The Tonopah and Goldfield Railroad, a Class II railroad of 100.4 miles (161.6 km) in length in the U.S. state of Nevada, offered point-to-point service between Mina and Goldfield, running over the Excelsior Mountains and parallel to the Monte Cristo Range. It operated from 1905 until 1947.
|Headquarters||Tonopah, Nevada; later, Seattle, Washington|
|Locale||Mina, Nevada to Goldfield, Nevada|
|Dates of operation||1905–1947|
|Track gauge||4 ft 8+1⁄2 in (1,435 mm) standard gauge|
Predecessors of the Tonopah and Goldfield (T&G) Railroad, including the Tonopah Railroad, began operations in 1903. The decade of the 1900s was a period of frenzied railroad-building in southwestern Nevada, with rich silver ore discovered at Tonopah in 1900 and gold-bearing quartz at Goldfield in 1902. In addition, silver was struck at Silver Peak. As the entire region was then served by nothing but stagecoaches, an infrastructure was quickly begun to serve what was a fast-growing network of precious-metal mines and miners. The first predecessor of the Tonopah and Goldfield Railroad, the Tonopah Railroad (built 1903-1904), was a 60-mile-long (97 km) narrow gauge line from what was then called Sodaville Junction (9 miles or 14 kilometres south of Mina) to Tonopah. This spur line merged with the Goldfield Railroad in November 1905 to create the Tonopah and Goldfield Railroad, and the merged rail line would continue to do business under this corporate name until ceasing operations in 1947.
Investment money poured into the new gold fields, with the merged Tonopah and Goldfield Railroad claiming to have $2,150,000 in equity capital. The T&G began expanding its trackage in 1905 to cover the 31 miles (50 km) from Tonopah south to Goldfield, and the nine miles (14 km) north from Sodaville Junction through Sodaville to Mina. The merged railroad also relaid its existing tracks to become a standard gauge road.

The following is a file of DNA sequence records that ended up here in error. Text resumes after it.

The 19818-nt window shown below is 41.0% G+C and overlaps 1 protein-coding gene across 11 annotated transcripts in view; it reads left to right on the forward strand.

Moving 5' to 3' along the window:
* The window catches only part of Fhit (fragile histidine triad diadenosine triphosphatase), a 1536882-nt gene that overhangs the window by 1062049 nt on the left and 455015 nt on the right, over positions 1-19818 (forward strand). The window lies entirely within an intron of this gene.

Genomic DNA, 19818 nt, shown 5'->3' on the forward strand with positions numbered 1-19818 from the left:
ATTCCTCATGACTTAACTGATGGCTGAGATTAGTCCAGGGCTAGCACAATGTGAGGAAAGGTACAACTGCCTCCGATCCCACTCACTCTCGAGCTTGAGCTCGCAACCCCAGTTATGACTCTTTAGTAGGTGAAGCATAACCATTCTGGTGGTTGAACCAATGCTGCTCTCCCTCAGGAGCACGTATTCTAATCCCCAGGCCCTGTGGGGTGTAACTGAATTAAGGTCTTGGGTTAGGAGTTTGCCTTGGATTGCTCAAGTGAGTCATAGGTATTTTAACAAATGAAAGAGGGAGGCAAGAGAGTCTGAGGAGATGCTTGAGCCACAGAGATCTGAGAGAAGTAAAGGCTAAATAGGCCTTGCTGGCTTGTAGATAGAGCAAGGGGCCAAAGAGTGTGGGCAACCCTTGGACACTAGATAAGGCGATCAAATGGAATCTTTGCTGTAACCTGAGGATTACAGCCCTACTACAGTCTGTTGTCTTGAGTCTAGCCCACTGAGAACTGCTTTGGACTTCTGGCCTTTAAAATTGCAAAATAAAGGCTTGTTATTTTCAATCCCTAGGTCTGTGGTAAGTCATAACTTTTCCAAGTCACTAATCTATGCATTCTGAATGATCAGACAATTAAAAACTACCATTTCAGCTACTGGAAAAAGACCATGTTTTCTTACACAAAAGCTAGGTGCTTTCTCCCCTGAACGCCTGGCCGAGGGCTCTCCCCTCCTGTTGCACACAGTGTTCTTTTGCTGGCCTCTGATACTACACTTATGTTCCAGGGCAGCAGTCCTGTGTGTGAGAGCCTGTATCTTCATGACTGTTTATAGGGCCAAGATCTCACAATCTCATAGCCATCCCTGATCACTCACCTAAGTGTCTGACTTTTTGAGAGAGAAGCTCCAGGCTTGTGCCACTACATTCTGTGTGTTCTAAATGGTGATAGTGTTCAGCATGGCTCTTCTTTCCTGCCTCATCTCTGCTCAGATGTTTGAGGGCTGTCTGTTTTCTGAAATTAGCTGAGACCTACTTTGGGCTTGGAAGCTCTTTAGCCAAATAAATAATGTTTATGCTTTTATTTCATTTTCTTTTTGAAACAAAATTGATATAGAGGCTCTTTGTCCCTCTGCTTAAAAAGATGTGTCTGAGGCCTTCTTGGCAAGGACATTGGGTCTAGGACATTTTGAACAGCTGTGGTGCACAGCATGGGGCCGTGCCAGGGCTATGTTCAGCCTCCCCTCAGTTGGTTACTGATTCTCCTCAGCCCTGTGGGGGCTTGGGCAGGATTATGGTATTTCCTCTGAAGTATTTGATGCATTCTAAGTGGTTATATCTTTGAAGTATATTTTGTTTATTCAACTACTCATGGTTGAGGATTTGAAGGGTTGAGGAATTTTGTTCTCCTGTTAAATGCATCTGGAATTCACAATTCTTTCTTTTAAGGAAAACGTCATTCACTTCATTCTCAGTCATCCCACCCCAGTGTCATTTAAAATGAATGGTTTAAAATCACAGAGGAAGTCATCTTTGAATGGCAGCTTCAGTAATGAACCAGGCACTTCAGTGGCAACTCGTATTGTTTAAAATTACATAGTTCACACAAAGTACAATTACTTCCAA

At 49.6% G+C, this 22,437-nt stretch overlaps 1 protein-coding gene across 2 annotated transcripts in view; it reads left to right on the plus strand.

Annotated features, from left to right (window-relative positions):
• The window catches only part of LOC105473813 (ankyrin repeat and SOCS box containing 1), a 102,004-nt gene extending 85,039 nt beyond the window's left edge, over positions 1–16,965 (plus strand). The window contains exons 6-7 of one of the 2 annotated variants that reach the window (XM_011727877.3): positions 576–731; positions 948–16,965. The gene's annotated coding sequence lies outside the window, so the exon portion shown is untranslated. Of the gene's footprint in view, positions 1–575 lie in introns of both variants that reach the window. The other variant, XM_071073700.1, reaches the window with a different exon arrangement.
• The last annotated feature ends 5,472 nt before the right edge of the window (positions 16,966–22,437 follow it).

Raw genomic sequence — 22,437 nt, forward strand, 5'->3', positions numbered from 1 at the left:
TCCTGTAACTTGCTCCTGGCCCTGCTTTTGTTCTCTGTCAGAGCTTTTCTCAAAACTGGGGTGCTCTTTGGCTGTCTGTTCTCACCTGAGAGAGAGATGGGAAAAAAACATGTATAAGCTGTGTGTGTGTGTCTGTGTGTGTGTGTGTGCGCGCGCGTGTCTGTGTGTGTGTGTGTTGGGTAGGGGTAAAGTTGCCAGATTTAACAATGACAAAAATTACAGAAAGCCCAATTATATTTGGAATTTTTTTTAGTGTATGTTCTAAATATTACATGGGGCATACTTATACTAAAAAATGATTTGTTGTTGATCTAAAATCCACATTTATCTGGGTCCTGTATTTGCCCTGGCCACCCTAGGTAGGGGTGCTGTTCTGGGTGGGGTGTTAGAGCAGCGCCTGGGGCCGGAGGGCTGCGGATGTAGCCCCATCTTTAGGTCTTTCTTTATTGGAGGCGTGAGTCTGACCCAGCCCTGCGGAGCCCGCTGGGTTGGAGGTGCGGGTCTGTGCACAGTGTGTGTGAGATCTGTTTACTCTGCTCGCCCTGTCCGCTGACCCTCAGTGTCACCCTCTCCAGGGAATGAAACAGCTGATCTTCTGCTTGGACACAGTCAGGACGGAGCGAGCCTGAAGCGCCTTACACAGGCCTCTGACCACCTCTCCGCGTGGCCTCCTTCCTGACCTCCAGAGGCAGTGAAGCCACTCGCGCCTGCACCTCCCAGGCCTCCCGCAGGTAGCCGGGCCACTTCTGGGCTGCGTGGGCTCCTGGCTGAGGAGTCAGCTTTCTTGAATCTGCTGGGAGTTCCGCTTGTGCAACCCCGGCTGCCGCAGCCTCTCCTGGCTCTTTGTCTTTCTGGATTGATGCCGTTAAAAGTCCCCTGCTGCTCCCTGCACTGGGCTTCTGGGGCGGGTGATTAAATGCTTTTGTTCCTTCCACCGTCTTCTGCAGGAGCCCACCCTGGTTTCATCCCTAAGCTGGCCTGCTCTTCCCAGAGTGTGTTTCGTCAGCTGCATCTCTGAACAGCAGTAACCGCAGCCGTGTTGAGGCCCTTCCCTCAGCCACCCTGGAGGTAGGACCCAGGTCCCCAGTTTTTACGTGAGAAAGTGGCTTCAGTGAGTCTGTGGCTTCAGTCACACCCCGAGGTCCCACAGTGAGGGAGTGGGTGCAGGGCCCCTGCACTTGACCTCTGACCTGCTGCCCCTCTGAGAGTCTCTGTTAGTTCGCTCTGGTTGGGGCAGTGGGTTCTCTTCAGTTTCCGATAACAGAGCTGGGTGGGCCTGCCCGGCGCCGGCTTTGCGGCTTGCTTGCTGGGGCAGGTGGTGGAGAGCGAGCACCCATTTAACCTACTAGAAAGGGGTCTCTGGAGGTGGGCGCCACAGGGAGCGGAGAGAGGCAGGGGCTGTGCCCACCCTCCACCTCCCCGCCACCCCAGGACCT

With the gold and silver mines in full production, the Tonopah and Goldfield soon had competition from the Las Vegas and Tonopah Railroad and the Tonopah and Tidewater Railroad. In addition, the Bullfrog Goldfield Railroad built some right-of-way and leased out its trackage rights to operating railroads. The Tonopah and Goldfield held a brief strategic advantage over its competitors: its northern railhead at Mina was a junction point with the Nevada and California Railroad (N&C), an affiliate line of one of the largest railroads in the West, the Southern Pacific. This made it possible for passengers from the East or West Coasts to travel to the northern end of the Nevada and California spur line by fast Pullman service; the final leg of the journey, from the Southern Pacific main line at Hazen, Nevada over the N&C and T&G to Goldfield, was however very slow. A 1943 schedule indicates that a traveler would have had to expect to take 14 hours to ride the 228 miles (367 km) from Hazen to Goldfield, over what had by then become a deteriorated branch-line roadbed.
Gold production in the Esmeralda district peaked only a few years after the first discoveries of precious metal, with declines seen as early as 1911 and continuing thereafter. The weaker railroad lines began to crumble, with the Las Vegas and Tonopah ceasing operations in 1918 and the Bullfrog Goldfield in 1928.
By the 1920s, rubber-tired vehicles had come to Nevada. The Tonopah and Goldfield tried to meet this threat by cutting back their steam engine service. By 1931 the train's departure on five of the seven days of each week was not a steam train, but a motor train. Two or three weekly steam trains continued to run; the engines also pulled freight cars to serve the needs of the district's residual goods traffic.
The Great Depression in 1929-1940, and the departure of the United States from the gold standard in 1933, further depressed conditions in the Esmeralda district; the T&G operated under receivership in 1932-1937, and the Tonopah and Tidewater, less resilient, gave up the ghost in 1940.
During the World War II years, with gasoline rationing starting in 1942, the T&G was the only means of ingress and egress for many of the remaining ranchers and miners of southwestern Nevada. In addition, the railroad carried traffic to and from the wartime Tonopah Army Air Field (1942–45). A 1943 printed schedule indicates that during its final years of operation the railroad, although it continued to operate an office in Tonopah, appears to have been controlled by Seattle capital, and the railroad was managed from there.